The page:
An asphalt plant is a fairly complicated arrangement of ducts, drums, silos, conveyor belts, and one BIG burner. In one drum, the sand, rocks, and molten oil are heated and churned together to make the hot mix that is then held in a silo until it is shipped to the job. The silos are insulated and will hold the temperature for several hours. In many of the largest plants, there is a system of hoppers and conveyors that move the sand and rocks to the burner; in smaller plants the hoppers are fed by a front-end loader that brings the material from piles on the plant site. That is a hustling job.
When it is running at full capacity, an asphalt plant is semi-organized chaos...loaders and workers on the ground dashing around, trucks lined up and trucks moving under the silos to load, trucks moving out of the plant onto the road, and trucks coming into the plant to pick up a load or to dump material to feed the plant. It is a dusty place.
Periodically the plant is shut down, cooled off, serviced, and cleaned out. At least once a year the major components are disassembled and thoroughly cleaned. One part of the plant that needs regular maintenance and cleaning is called the "bag house"...a compartment filled with filter bags that are supposed to help control the dust in the air. But the ducts that bring the air into the bag house are usually only cleaned annually.
Told you all that (and believe me, that is the barest of Readers' Digest versions of the operation) so I could tell you this:
I was working for an Asphalt paving company a few years ago. It was time for the new plant to have its first annual tear-down for thorough cleaning and maintenance. We had hired a local 12-Ton mobile crane to come over and lift some of the components off their mountings. The crane operator seemed to know his stuff and soon got set up to lift the duct off the bag house. The duct is about two feet in diameter, twenty-some feet long with curves on each end and made of a pretty heavy-gauge steel. The bosses were guessing that the duct was well within the crane's max weight limit...and it should have been. Once the rigging was set for the lift and all the attaching bolts were un-attached, someone pointed out that the line from the crane was not exactly perpendicular. Everyone eye-balled it and the operator said it would be okay; it might swing a little when it broke free but it would be controllable. Two guide ropes were attached and two of the laborers were assigned to hold the ropes and steady the duct once it was in the air.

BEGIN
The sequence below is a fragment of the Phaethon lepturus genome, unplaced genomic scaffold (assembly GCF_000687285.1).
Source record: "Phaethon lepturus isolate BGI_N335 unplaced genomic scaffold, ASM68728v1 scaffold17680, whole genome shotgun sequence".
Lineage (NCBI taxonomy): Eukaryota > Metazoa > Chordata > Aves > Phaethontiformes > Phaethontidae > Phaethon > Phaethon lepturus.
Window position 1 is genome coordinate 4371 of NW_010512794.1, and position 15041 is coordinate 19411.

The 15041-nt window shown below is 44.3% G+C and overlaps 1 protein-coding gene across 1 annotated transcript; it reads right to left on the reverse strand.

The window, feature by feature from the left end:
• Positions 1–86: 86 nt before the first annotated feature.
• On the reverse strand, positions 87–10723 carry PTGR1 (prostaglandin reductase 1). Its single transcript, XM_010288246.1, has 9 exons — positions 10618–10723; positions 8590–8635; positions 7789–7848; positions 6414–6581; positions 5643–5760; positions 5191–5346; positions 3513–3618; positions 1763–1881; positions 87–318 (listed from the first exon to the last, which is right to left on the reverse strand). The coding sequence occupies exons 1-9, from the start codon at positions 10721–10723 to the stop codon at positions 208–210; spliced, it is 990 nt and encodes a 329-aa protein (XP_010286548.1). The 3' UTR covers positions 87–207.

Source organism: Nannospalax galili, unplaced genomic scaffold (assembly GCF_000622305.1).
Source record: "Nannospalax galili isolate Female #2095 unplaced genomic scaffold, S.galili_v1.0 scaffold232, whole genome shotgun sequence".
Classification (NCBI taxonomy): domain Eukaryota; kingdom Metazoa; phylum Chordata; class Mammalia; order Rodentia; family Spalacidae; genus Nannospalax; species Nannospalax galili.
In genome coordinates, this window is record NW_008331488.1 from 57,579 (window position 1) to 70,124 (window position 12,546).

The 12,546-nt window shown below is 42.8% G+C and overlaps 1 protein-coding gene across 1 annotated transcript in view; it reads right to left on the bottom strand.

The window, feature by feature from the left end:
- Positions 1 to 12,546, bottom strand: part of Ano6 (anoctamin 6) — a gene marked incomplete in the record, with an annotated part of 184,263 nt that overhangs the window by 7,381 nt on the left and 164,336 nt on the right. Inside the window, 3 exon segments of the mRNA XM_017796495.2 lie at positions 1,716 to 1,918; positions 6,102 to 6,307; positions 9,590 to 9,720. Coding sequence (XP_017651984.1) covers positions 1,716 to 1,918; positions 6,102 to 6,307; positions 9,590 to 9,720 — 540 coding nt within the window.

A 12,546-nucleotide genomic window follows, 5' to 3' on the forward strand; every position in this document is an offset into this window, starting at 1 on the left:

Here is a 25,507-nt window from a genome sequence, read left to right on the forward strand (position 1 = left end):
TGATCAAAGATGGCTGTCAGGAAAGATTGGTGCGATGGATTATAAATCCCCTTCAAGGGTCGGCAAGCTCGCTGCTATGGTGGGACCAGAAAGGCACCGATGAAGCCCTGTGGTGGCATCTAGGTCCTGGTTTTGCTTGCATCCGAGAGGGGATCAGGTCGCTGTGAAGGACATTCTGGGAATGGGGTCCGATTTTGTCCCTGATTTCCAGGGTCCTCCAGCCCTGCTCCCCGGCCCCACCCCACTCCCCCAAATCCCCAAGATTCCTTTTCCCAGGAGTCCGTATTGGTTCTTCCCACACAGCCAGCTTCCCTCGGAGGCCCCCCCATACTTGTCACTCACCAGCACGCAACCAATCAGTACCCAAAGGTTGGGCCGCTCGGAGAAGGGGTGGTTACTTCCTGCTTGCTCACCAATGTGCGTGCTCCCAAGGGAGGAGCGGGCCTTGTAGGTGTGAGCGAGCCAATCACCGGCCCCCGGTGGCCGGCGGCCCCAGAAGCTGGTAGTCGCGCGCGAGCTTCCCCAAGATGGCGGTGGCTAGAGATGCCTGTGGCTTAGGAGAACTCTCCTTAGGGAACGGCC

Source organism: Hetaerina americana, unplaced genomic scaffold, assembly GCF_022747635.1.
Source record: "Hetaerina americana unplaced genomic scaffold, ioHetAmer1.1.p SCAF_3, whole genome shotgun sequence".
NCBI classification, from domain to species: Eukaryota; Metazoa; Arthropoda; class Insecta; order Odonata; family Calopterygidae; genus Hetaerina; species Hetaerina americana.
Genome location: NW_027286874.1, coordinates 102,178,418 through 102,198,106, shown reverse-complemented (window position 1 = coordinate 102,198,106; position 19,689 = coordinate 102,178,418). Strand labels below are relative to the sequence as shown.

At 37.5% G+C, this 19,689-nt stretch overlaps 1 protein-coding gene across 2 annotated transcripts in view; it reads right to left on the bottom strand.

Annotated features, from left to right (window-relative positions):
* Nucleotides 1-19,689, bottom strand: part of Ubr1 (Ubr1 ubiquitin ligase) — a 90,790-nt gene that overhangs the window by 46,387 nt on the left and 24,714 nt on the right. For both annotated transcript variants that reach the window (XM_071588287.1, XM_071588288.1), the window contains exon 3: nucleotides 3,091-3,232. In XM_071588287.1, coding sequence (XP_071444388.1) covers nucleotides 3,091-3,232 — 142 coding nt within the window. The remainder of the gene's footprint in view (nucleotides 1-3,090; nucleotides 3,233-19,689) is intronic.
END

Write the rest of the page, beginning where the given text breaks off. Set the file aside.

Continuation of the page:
The operator put tension on the line and everyone took one more look to ensure it was all right, then they all cleared out of the area and the operator started the lift. At first all that happened was the cable got tighter and tighter. Then with a snap, the duct broke free, swung toward the crane, and then swung away from the crane. The rear of the crane was lifted off the ground, there was a creaky, trembling, tearing sound, and the crane pulled all the way over, the boom smashing into the burner and bag house, the duct crashing to the ground in a huge cloud of dust.
There was silence once the parts settled, and no one moved for what seemed like hours but was more like a few seconds; then pandemonium broke out all over the plant. The boys on the guide ropes were smart enough to drop them and run so they were a hundred yards away, safe and sound. The control house and all the work spaces were quickly searched to make sure no one was hurt. Then one of the bosses asked where the crane operator was. No one could see him. There was momentary panic as everyone ran to the cab of the crane to find the operator. He wasn't there. Then one of the smaller loader operators ( he was there mixing soils for landscape customers) rolled up to see what was going on. Some one asked him if he had seen the crane operator and the loader kid said, "Yeah, I gave him a ride down to the gate; he seemed to be in a hurry to get out of here."
It turned out that the operator immediately got out of the crane, went to the gate (luckily he got a ride) went across the highway to the gas station and called his wife to come get him 'cause he was "off work".
It really wasn't funny at the time...there were thousands of dollars worth of damage (could have run into the millions) and that was really lucky. No major structural damage was done and the plant was reassembled and in operation in short order. The cause of the problem was the tons of dust that had accumulated in the duct causing the crane to be over-loaded, coupled with the fact that the cable wasn't straight, a major no-no in a heavy-lift operation. But it was funny to me that the operator knew instantly that his working days for that crane company were over, so he just walked out and left, leaving a monster mess and damage behind.
I watched that locomotive bite the dust in Africa on the docks and it was this story that was the first thing that jumped into my mind. I wonder if that Gabonese rigger just turned around and walked on off the dock...